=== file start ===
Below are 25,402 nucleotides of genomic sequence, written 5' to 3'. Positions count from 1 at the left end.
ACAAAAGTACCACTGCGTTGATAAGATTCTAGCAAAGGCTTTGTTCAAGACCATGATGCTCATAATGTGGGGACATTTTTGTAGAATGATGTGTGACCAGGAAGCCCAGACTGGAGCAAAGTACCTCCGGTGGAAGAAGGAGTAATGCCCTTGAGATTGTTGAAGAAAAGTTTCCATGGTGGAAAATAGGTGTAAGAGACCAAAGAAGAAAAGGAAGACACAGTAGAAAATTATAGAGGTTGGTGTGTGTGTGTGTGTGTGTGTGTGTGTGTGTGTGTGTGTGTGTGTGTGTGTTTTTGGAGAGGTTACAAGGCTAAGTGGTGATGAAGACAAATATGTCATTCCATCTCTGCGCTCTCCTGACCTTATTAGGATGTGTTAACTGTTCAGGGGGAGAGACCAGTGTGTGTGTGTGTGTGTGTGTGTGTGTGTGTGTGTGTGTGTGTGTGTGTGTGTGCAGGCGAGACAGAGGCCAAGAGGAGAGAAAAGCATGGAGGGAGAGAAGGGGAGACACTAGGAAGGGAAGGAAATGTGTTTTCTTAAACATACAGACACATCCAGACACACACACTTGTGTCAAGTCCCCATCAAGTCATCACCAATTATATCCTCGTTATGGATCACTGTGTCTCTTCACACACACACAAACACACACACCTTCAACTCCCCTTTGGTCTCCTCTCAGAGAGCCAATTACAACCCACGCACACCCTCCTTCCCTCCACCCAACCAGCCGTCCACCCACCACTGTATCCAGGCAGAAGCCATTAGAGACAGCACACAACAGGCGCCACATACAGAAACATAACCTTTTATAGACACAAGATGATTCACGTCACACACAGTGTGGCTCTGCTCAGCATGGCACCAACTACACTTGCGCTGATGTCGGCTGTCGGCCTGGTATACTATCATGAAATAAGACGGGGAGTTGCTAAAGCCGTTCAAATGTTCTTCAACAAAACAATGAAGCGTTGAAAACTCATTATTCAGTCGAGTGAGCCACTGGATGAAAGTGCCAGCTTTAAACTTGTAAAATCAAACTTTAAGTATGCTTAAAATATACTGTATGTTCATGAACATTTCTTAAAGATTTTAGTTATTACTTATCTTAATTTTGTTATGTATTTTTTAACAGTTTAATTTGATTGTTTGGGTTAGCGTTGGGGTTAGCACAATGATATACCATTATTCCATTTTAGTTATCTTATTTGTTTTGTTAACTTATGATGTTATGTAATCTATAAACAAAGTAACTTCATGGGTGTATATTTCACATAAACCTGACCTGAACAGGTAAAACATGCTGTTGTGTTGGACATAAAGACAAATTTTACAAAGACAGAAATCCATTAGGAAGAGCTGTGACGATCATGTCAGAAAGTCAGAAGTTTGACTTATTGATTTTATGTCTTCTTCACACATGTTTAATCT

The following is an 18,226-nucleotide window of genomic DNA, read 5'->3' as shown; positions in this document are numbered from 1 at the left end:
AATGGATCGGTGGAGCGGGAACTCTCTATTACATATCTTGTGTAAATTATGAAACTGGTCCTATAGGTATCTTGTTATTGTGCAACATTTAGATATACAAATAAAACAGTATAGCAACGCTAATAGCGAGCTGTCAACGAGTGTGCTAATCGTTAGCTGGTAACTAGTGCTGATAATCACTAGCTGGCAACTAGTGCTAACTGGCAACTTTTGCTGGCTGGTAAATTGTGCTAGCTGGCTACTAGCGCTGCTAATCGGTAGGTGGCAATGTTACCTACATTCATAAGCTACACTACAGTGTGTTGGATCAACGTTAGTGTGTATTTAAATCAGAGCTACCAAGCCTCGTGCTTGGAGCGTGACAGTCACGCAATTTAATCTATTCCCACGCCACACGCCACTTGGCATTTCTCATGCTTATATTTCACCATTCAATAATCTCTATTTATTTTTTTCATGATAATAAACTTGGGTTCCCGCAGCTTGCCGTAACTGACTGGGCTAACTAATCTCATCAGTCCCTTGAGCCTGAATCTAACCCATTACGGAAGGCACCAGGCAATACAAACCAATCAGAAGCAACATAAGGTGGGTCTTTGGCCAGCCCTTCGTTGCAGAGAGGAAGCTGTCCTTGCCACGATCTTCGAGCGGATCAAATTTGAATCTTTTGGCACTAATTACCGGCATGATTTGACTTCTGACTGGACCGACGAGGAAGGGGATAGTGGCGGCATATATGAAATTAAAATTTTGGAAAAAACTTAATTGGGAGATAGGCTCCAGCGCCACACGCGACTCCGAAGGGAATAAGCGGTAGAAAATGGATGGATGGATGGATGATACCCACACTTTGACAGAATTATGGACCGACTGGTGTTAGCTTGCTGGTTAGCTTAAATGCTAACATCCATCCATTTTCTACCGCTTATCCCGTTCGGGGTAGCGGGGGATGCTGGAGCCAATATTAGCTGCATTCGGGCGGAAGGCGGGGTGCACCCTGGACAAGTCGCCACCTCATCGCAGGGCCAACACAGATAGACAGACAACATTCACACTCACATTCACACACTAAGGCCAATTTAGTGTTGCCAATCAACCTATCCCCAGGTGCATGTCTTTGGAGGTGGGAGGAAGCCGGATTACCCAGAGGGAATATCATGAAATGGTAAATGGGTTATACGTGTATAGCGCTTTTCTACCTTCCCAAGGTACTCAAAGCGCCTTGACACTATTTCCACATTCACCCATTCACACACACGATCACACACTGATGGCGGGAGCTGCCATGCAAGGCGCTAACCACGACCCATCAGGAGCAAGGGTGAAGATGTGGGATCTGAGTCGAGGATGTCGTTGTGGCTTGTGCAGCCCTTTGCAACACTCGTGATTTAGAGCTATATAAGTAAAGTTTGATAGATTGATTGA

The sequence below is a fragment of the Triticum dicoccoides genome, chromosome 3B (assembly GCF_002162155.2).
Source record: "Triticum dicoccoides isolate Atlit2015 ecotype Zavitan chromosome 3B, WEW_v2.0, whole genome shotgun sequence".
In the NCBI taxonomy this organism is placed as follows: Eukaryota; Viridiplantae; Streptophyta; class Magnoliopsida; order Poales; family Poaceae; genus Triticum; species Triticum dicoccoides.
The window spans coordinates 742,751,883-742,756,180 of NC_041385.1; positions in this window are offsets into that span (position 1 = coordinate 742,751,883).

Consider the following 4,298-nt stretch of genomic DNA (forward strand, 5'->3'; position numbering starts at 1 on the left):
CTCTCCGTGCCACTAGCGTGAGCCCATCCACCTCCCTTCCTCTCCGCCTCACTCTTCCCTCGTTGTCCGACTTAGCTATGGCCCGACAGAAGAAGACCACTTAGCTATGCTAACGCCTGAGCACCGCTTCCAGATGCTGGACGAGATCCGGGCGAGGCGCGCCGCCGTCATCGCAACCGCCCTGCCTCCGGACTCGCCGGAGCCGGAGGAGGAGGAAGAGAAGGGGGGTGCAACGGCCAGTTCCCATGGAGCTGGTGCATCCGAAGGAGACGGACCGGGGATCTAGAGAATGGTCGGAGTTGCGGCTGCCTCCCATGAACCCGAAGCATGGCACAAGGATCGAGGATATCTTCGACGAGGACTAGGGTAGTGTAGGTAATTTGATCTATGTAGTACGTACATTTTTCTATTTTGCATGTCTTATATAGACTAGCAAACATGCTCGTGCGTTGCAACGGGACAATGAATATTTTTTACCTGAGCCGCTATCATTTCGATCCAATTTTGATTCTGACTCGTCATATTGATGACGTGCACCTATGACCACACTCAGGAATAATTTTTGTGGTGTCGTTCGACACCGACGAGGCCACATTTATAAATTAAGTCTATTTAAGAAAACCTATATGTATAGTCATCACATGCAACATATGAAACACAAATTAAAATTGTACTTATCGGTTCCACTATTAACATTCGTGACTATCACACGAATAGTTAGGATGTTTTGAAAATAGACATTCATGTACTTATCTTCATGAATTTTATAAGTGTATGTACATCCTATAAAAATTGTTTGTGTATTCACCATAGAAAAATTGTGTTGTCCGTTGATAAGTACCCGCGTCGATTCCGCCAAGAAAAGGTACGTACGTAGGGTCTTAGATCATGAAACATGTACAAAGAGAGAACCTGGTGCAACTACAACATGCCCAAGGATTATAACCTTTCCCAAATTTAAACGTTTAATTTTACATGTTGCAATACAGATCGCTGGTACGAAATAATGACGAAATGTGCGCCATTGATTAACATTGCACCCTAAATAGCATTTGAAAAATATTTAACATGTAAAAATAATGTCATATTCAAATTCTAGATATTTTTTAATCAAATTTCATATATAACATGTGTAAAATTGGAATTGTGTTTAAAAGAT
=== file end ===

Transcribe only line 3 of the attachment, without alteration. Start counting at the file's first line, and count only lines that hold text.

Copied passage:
The following is an 18,226-nucleotide window of genomic DNA, read 5'->3' as shown; positions in this document are numbered from 1 at the left end: